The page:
Two of Bend’s most beloved parks turned 100 years old in 2021. Bend Park and Recreation District is celebrating these important milestones with a look back as well as highlighting how the parks continue to make memories for Bend residents and visitors today.

Central Oregonians today have a lot to thank earlier generations for planning ahead and recognizing the importance of open park spaces. Shevlin Park on the edge of town and Drake Park right in the middle of the hub of the community.

The first people who inhabited these lands before it became “Oregon” were the ancestors of today’s Wasco, Paiute and Warm Springs tribes, known as the Confederated Tribes of Warm Springs, who have lived here since time immemorial (time beyond memory). Relying of the richness of the region’s natural resources, these tribes were hunter gatherers and often moved with the seasons in order to subsist on the land. By 1800, immigrants from the east started crossing the territory and began settling in central Oregon in the mid-1800s.

Shevlin Park

The first known Euro-Americans in the Shevlin Park area were fur trappers searching for beaver in 1834. The land was the site of early explorer camps, logging mill and railroads, fish hatchery and more. Shevlin Park was gifted to the City of Bend in December 1920 and the deed was officially transferred in January 1921. The park was initially 350 acres and has since grown to approximately 1,000 acres.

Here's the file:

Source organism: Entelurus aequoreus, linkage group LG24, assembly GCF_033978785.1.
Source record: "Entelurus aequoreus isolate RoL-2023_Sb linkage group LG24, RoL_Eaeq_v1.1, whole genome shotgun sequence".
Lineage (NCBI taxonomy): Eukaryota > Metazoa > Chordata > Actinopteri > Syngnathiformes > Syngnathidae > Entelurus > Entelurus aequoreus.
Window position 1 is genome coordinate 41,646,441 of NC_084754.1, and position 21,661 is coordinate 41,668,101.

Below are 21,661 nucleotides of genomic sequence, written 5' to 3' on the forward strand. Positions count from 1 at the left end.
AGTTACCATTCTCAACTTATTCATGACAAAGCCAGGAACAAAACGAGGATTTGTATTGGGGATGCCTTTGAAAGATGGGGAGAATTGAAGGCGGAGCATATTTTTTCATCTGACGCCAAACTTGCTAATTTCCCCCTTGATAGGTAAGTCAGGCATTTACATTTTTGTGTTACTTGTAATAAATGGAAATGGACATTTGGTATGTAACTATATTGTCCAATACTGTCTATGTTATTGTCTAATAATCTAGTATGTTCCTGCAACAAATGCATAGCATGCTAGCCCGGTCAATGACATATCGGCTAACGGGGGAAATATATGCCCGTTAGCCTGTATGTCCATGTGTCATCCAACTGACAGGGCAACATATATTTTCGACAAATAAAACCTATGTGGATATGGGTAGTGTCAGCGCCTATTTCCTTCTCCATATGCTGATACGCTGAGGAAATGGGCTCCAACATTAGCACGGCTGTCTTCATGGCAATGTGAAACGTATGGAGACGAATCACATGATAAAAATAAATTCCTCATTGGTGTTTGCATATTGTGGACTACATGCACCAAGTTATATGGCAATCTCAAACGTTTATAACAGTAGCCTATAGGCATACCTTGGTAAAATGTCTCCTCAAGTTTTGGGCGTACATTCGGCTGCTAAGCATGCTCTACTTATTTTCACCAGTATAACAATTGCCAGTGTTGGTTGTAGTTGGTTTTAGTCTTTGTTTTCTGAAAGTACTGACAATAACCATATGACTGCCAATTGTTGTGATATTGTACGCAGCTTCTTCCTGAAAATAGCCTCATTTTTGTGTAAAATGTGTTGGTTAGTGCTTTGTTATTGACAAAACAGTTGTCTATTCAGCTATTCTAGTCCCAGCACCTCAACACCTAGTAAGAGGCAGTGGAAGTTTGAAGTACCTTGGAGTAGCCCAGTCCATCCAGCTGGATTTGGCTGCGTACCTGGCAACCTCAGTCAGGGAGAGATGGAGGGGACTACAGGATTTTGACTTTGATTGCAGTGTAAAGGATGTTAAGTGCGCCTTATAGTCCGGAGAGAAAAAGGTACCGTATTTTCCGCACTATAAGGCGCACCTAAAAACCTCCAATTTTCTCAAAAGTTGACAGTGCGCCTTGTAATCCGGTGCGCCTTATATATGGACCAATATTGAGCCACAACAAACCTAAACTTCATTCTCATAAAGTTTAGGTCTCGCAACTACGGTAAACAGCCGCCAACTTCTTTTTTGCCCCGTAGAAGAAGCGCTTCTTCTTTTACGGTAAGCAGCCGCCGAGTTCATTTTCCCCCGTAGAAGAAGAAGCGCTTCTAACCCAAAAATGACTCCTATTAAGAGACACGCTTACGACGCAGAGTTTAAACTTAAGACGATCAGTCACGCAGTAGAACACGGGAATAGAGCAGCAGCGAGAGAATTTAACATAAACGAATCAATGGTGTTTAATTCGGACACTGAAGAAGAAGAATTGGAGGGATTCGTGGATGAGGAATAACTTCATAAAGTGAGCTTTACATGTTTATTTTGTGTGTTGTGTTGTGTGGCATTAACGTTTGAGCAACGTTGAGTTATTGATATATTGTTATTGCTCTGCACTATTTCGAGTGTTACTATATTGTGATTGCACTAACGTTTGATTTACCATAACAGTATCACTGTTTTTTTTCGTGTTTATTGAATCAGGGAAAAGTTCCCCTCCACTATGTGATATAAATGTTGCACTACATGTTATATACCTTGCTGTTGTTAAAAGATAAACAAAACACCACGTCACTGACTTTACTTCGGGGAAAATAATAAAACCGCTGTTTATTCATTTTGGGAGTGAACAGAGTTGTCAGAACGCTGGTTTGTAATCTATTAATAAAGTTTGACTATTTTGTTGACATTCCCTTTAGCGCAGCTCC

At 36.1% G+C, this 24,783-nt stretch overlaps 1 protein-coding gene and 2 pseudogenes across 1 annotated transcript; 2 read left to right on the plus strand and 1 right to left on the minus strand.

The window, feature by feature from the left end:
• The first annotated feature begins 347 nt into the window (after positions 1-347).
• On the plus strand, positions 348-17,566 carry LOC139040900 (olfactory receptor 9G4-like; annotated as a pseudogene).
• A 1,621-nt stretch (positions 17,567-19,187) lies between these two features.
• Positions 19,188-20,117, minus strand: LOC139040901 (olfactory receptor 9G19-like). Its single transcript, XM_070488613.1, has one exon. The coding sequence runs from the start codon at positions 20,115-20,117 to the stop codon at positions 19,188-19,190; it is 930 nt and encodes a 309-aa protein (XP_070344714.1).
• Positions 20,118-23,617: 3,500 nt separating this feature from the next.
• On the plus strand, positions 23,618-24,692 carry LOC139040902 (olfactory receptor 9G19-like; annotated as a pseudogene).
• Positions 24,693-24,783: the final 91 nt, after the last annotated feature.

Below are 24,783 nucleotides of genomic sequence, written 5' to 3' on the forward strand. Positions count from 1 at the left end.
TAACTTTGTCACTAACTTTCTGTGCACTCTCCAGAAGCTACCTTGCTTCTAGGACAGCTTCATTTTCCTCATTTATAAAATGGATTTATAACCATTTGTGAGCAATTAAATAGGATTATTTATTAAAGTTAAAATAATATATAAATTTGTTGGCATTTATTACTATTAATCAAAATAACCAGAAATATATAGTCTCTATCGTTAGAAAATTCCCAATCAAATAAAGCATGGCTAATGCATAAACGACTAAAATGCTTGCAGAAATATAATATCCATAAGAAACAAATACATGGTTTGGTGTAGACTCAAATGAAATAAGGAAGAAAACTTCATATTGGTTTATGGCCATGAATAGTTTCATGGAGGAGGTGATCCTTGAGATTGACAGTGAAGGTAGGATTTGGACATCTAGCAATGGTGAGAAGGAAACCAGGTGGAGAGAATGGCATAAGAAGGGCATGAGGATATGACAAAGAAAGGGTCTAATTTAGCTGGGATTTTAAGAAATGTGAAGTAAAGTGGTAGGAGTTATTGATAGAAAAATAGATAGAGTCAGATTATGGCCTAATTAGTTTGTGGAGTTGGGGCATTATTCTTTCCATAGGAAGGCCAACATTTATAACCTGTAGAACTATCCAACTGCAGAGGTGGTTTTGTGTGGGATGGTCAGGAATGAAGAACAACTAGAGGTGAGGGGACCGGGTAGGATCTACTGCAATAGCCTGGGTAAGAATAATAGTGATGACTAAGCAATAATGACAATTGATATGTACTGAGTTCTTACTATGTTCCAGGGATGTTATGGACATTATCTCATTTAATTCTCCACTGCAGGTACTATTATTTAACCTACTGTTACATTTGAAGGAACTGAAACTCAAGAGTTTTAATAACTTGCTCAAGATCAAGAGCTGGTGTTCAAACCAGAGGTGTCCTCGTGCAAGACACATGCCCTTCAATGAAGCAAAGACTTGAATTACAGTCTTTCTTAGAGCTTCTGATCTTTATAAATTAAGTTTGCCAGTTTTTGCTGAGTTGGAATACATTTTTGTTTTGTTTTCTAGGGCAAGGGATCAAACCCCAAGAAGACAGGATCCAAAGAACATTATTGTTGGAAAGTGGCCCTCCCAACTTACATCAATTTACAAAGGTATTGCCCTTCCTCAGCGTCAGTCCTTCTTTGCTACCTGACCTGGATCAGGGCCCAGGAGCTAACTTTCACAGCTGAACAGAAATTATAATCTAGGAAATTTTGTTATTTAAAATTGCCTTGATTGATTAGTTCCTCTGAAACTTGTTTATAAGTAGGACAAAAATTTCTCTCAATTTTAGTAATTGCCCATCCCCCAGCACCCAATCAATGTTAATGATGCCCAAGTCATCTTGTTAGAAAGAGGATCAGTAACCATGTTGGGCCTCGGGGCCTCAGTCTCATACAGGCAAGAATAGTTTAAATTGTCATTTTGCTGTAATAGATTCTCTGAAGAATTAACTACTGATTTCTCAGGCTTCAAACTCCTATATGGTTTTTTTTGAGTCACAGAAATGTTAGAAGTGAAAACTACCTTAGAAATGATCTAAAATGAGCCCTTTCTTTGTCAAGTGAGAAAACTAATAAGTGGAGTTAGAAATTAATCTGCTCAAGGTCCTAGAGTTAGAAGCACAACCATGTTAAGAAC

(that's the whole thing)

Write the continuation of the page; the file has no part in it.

Drake Park

In 1910, Alexander M. Drake, founder of Bend and owner of the Pilot Butte Development Company, subdivided the land that is now Drake Park Neighborhood Historic District into residential lots.

Led by May Arnold, the Women’s Civic Improvement League gathered 1,500 signatures and a $21,000 bond which would finance the city’s purchase of the riverfront property is put on the ballot. The bond measure passed by 2-to-1 margin. In 1921, 11 acres along the river were sold to the City of Bend to create what would be later named Drake Park.

Conserving, protecting, gathering, recreating, reflecting and working are commonalities of Shevlin Park and Drake Park. To mark the centennial birthdays, we are sharing stories and photographs to bring the history to life. Thank you for joining and learning!

Shevlin Park: 100 Years

By Mike Berry
A version of this article was originally published in Deschutes County Historical Society’s “Homesteader” newsletter in October 2020.

This is where you go to get away from it all. To walk, run and bike. To picnic, read and reflect. To watch birds and deer and lizards and ponderous trees and a quicksilver creek. To listen to the wind, the creek, the voice of your friend, your partner, yourself. To teach your kids to fish, skip stones and explore the wilds, carefree and completely unplugged.

a vintage train on a trestle

This is Shevlin Park. It’s the crown jewel of the Bend Park and Recreation District and only 4 miles west of the hustle and bustle of downtown Bend. And this coming January, Shevlin Park will be 100 years old. The remarkable story of how it became a public park begins in 1919, but its unique beauty was even acknowledged by one of the first explorers through this region in 1843.